Every investor would love to stumble upon the perfect stock. But will you ever really find a stock that provides everything you could possibly want?
One thing's for sure: You'll never discover truly great investments unless you actively look for them. Let's discuss the ideal qualities of a perfect stock and then decide whether Travelers fits the bill.
The quest for perfection
Stocks that look great based on one factor may prove horrible elsewhere, making due diligence a crucial part of your investing research. The best stocks excel in many different areas, including these important factors:
Growth. Expanding businesses show healthy revenue growth. While past growth is no guarantee that revenue will keep rising, it's certainly a better sign than a stagnant top line.
Margins. Higher sales mean nothing if a company can't produce profits from them. Strong margins ensure that company can turn revenue into profit.
Balance sheet. At debt-laden companies, banks and bondholders compete with shareholders for management's attention. Companies with strong balance sheets don't have to worry about the distraction of debt.
Moneymaking opportunities. Return on equity helps measure how well a company is finding opportunities to turn its resources into profitable business endeavors.
Valuation. You can't afford to pay too much for even the best companies. By using normalized figures, you can see how a stock's simple earnings multiple fits into a longer-term context.
Dividends. For tangible proof of profits, a check to shareholders every three months can't be beat. Companies with solid dividends and strong commitments to increasing payouts treat shareholders well.
With those factors in mind, let's take a closer look at Travelers.
What We Want to See
Pass or Fail?
5-year annual revenue growth > 15%
1-year revenue growth > 12%
Gross margin > 35%
Net margin > 15%
Debt to equity < 50%
Current ratio > 1.3
Return on equity > 15%
Normalized P/E < 20
Current yield > 2%
5-year dividend growth > 10%
3 out of 10
Source: S&P Capital IQ. Total score = number of passes.
Since we looked at Travelers last year, the company has picked up a point. But the stock has done a lot better than that, climbing more than 40% over the past year as the property and casualty insurance company had a much better year in 2012 than it did in 2011.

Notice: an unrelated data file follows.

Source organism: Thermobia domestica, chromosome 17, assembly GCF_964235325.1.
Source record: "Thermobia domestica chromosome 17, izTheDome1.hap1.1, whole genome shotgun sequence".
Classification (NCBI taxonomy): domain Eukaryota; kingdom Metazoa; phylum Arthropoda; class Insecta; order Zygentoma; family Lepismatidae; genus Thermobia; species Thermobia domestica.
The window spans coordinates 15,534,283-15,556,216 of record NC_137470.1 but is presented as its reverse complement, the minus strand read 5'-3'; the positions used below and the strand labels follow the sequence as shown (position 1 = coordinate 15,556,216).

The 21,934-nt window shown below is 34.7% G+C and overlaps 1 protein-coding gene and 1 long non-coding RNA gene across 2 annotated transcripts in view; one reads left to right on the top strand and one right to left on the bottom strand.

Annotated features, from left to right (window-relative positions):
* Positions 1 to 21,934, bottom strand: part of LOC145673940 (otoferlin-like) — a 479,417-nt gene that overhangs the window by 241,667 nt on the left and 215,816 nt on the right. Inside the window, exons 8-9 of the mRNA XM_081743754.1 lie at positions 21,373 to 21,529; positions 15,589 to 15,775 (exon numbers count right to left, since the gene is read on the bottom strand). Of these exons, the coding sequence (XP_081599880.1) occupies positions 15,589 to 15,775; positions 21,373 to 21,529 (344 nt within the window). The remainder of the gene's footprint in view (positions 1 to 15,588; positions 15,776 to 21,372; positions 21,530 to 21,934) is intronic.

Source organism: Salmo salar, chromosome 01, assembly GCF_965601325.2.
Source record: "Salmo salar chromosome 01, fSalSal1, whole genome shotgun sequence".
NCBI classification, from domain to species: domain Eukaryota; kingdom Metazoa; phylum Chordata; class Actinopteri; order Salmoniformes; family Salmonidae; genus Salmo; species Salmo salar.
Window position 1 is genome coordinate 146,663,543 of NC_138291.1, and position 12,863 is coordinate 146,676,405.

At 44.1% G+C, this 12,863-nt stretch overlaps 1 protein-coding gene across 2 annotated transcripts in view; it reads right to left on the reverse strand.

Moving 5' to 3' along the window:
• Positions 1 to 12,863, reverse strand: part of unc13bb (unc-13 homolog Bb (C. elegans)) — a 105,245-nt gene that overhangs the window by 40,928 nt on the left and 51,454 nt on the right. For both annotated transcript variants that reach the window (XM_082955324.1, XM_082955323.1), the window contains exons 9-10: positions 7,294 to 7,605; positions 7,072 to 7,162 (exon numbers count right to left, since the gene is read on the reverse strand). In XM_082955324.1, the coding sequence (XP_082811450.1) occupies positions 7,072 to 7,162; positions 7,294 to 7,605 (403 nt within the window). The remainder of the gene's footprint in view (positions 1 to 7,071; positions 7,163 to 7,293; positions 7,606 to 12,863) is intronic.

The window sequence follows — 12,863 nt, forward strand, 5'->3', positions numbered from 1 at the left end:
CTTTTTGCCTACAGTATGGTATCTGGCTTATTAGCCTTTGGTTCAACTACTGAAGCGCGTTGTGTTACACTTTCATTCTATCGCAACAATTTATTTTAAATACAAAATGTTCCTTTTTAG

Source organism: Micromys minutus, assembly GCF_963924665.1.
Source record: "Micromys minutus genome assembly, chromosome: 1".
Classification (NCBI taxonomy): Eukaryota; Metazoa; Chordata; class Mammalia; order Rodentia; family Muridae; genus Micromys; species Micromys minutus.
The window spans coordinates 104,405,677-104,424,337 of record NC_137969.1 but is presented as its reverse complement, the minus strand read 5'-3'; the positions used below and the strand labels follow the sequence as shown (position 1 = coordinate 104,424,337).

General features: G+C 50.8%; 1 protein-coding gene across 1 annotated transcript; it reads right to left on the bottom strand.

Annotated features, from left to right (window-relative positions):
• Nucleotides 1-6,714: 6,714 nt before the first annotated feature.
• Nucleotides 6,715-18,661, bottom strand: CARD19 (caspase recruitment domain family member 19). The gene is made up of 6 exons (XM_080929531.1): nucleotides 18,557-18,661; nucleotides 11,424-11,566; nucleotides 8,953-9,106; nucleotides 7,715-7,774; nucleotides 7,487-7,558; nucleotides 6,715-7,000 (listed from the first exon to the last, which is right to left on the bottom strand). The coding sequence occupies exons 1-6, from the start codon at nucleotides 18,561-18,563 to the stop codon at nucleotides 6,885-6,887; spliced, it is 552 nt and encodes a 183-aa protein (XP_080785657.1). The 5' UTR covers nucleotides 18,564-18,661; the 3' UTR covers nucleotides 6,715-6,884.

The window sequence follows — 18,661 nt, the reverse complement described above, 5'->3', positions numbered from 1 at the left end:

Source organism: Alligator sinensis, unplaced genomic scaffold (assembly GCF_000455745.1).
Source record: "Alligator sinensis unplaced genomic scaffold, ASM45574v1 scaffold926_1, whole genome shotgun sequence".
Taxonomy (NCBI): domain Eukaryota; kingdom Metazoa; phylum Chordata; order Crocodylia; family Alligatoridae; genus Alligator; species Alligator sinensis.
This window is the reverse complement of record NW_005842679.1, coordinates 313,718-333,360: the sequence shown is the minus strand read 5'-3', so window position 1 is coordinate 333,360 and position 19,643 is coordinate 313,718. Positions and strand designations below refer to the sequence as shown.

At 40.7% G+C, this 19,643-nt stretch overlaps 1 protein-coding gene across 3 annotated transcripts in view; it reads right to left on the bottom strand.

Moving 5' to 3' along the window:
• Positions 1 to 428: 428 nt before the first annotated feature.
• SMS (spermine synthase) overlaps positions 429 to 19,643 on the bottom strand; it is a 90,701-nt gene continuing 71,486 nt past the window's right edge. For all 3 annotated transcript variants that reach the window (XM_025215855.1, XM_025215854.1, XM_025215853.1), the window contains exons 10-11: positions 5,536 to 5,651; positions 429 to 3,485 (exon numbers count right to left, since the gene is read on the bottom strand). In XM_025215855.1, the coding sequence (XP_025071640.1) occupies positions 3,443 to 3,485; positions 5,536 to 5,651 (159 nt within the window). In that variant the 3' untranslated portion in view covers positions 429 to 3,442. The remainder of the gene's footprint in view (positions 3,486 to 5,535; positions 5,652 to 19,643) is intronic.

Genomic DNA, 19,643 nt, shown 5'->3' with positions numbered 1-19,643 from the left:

Travelers' impressive performance is somewhat surprising given the fact that Hurricane Sandy had huge economic impact on the Northeast in late 2012, just as Hurricane Irene did in 2011. Certainly, the damage caused by Sandy was extensive, with Travelers and rivals Allstate and Chubb each reporting losses related to Sandy in the neighborhood of $1 billion during the fourth quarter of 2012. Yet share prices of all three companies barely paused in their upward moves, shrugging off losses as an inevitable aspect of their business models.
The difference this time around for Travelers and its peers is that insurers are in a more favorable rate environment now. 2011's disasters caught the industry by surprise after a period during which premiums had been relatively low. But 2011's bad experience gave insurance companies the chance to raise rates dramatically, and that positive pricing environment helped build bigger loss-reserve cushions against events like Sandy.
Still, with favorable rates will come heightened competition. Notably, AIG has accomplished much of the restructuring it needed to do after the financial crisis, and AIG's P&C insurance business has the scope to compete favorably with Travelers.
For Travelers to improve, it needs better investment conditions to allow it to raise its return on equity. Once that happens, a slightly faster rate of dividend growth could also help Travelers get a little closer to perfection.
No stock is a sure thing, but some stocks are a lot closer to perfect than others. By looking for the perfect stock, you'll go a long way toward improving your investing prowess and learning how to separate out the best investments from the rest.
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The article Has Travelers Become the Perfect Stock? originally appeared on Fool.com.
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